55. Thauma -- I think you said that pretty well.

  56. thauma: thanks for that.

    I first found A Love Supreme about 15 years ago, and if I were into any kind of religious or spiritual observance, that would be the “theme tune”.

    I was born exactly two weeks (on one East Coast) after it was recorded (on another), and in my more mystical moments, I like to think that some of the sound waves arrived in Skegness General Hospital just as I emerged into the world.

    Obviously complete bollocks, but a nice thought.

    MsChin: what was your tune?

    I can’t seem to copy it to paste. Can’t you sort out a proper link?

  57. thauma: agree with Montana.

    All that heavy duty socialist shit we’ve been force feeding you is obviously having an effect ;-)

  58. andysays
    It's John McLaughlin & Carlos Santana's 'A Love Supreme'. I saw McLaughlin play it years ago. That man can play guitar.

    And I know, I should learn the linky thing & you've told me how to do it, but y'all talk in techno riddles, so I'm waiting till a passing 5 year old's available to teach me.

  59. As if by magic to prove my point! New Polly thread just up - not open to comments. It's a cracker though; Shakespeare, The Bible, a Greek chorus and Bosworth Field all in one short paragraph. She really is an appalling woman.

  60. Lurve both Santana & McLaughlin. Andy, I just pasted the link into a browser & it worked.

    And thanks for the socialist credentials! ;-)

  61. andysays
    Try this one too (Mahavishnu Orchestra, 'Birds of Fire'):

  62. Scherfig

    Can't bear to look, but the immediate Greek chorus bit that comes to mind is:

    Chorus: Why do you cry out thus, as if at some vision of blood?
    Cassandra: The house reeks of death and dripping blood.
    Chorus: How so? 'Tis but the odour of the altar sacrifice.
    Cassandra: The stench is like a breath from the tomb.

    (from memory so probably mis-quoted)

  63. scherfig
    And you can't post bloody comments on it either. Bah!

  64. Gah - no, it's *vision of horror*.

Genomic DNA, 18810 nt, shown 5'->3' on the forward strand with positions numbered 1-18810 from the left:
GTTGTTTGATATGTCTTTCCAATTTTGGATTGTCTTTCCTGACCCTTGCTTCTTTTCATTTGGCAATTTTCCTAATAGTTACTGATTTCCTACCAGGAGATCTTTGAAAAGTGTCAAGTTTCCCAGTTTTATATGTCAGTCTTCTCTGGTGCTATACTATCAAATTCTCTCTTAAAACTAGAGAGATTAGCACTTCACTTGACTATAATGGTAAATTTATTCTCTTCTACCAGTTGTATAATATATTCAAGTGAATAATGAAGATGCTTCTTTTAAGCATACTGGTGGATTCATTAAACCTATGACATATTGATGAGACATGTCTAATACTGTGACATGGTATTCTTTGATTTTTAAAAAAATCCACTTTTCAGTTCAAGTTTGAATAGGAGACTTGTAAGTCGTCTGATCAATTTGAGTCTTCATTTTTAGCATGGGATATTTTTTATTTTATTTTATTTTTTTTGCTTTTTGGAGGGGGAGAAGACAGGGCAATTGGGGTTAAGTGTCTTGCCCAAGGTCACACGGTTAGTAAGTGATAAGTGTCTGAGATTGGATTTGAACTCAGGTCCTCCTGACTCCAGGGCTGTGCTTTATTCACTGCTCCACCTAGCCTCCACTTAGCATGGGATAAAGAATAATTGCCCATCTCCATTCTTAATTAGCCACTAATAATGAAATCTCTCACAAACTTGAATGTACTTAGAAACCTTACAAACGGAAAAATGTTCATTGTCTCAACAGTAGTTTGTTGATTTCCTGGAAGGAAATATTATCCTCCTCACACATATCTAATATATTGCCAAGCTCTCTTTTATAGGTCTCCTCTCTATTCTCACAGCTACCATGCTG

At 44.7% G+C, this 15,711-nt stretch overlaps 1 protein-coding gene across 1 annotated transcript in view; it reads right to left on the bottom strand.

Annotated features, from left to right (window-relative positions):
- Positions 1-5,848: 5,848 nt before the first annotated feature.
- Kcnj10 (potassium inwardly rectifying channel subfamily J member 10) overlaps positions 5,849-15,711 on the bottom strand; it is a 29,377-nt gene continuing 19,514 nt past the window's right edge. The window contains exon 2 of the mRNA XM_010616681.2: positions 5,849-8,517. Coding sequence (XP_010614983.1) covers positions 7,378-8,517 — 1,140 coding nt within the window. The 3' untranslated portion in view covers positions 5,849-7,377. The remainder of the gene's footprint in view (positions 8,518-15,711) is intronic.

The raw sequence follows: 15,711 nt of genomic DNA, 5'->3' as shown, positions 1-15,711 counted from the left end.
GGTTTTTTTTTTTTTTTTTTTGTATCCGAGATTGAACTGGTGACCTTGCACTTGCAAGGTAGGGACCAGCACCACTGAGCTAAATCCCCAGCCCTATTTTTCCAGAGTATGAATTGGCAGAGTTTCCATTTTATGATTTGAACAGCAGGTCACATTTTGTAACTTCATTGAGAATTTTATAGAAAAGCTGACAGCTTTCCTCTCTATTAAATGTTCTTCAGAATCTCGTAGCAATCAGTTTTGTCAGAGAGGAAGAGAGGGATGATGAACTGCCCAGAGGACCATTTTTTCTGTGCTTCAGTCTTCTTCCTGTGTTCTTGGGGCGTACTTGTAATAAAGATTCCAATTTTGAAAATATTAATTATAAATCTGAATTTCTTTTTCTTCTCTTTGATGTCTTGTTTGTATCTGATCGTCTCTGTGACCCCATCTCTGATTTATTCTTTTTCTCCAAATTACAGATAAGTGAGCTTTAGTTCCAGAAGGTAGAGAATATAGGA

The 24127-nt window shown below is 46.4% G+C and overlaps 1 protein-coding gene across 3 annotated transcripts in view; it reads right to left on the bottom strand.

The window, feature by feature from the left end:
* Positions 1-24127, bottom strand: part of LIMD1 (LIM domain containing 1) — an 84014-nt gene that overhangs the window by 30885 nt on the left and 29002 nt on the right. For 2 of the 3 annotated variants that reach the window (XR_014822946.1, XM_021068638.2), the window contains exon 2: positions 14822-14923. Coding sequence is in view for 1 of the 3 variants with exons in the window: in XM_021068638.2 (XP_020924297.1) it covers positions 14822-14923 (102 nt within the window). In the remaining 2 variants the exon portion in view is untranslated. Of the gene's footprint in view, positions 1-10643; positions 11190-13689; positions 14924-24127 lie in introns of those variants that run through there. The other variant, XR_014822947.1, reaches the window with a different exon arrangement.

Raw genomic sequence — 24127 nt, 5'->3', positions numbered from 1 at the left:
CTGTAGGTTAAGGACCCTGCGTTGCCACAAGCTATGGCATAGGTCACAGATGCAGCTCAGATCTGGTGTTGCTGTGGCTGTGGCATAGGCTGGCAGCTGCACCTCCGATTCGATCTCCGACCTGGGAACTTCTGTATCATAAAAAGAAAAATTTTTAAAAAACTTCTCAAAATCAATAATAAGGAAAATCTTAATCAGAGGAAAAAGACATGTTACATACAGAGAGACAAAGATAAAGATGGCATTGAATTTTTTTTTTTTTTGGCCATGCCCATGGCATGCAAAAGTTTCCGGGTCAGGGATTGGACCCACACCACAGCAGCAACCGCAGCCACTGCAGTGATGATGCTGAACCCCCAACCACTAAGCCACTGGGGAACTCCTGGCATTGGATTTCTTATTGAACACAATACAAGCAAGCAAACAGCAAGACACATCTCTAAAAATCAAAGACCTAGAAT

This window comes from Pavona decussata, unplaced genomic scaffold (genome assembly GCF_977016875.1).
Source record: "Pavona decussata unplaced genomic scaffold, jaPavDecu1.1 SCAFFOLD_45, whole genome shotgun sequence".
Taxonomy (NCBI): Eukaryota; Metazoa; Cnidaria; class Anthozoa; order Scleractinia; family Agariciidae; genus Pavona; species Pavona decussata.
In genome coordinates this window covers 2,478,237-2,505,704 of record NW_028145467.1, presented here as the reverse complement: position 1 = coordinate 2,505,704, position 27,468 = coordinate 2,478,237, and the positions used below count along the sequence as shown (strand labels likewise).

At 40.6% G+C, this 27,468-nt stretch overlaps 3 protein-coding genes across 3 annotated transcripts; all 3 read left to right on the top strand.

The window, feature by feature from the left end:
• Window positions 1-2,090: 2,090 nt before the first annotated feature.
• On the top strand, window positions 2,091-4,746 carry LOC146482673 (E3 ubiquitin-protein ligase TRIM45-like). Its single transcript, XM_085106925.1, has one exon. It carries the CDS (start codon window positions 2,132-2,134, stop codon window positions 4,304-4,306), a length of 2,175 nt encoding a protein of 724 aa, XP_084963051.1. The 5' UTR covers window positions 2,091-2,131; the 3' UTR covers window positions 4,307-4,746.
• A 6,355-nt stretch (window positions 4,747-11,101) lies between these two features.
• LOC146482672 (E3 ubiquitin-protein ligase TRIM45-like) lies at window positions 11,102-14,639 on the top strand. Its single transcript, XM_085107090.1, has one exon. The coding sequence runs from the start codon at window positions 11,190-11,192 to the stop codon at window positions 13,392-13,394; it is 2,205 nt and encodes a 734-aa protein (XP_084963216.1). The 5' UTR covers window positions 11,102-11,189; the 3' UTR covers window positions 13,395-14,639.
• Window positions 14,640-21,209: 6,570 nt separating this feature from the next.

65. Frank

    I have to agree with Thaum too - this isn't nationalisation in the true sense at all. I am not quite sure what the word for it is, but what benefits are we seeing from it? All the banks have done is to take our money to fill the black holes in their balance sheets - those mysterious black holes that suddenly appeared from nowhere all in one financial year, too, which stinks to high heaven.

    They were supposed to be given the money so they could start lending again. The problem was a) they were being lent the money themselves at something approaching 16% interest, yet the minimum lending rate plummetted to virtually nowt - who in their right mind would lend on those terms? And b) there is nothing to force them to do anything with out money that they don't want to - including refraining from paying more bonuses, should they choose.

    So no -nationalisation it isn't. Corporatism it surely is.

  66. MsChin: I’ve heard (probably own) everything McLauglin (just noticed that his name is almost Mc Laugh Line; I’ve been sitting at this computer too long) did with Miles and it’s all great.

    Haven’t listened to much of his own stuff though, that Mahavishnu stuff struck me as being a little too hippy mystical for my taste, but that must just be the old punk that never dies, but just keeps putting up links to The Pistols and The Clash in me.

  67. It's nationalisation - the state owns 70% of those banks. Rather than letting them fail - as they should have done - the state walked in and bought them. Walked in and compulsoraily purchased them, more like in fact.

    Now, Polly - what an idiot that woman is. Our debt can be serviced at low interest rates? Who sets the rates you daft woman - Gordon? Are you *mental*? What's the rate in 2022 Poll? I bet that one single A level wasn't in economics. Nor history I reckon - Richard III died fighting at Bosworth, Gordon might die running away, but fighting? I ain't seen it yet. And no comments for Polly.

    Frit. Polly's frit and the Guardian's crumbling.

  68. I'm swayed by Frank's erudite definition of socialism and his pointing to 'nationalisation' of the banks. Brown? Obama? THEY'RE BOTH FUCKING COMMUNISTS! (I hear on the grapevine that Barack is going to force General Motors to build nothing but tractors.)

  69. andysays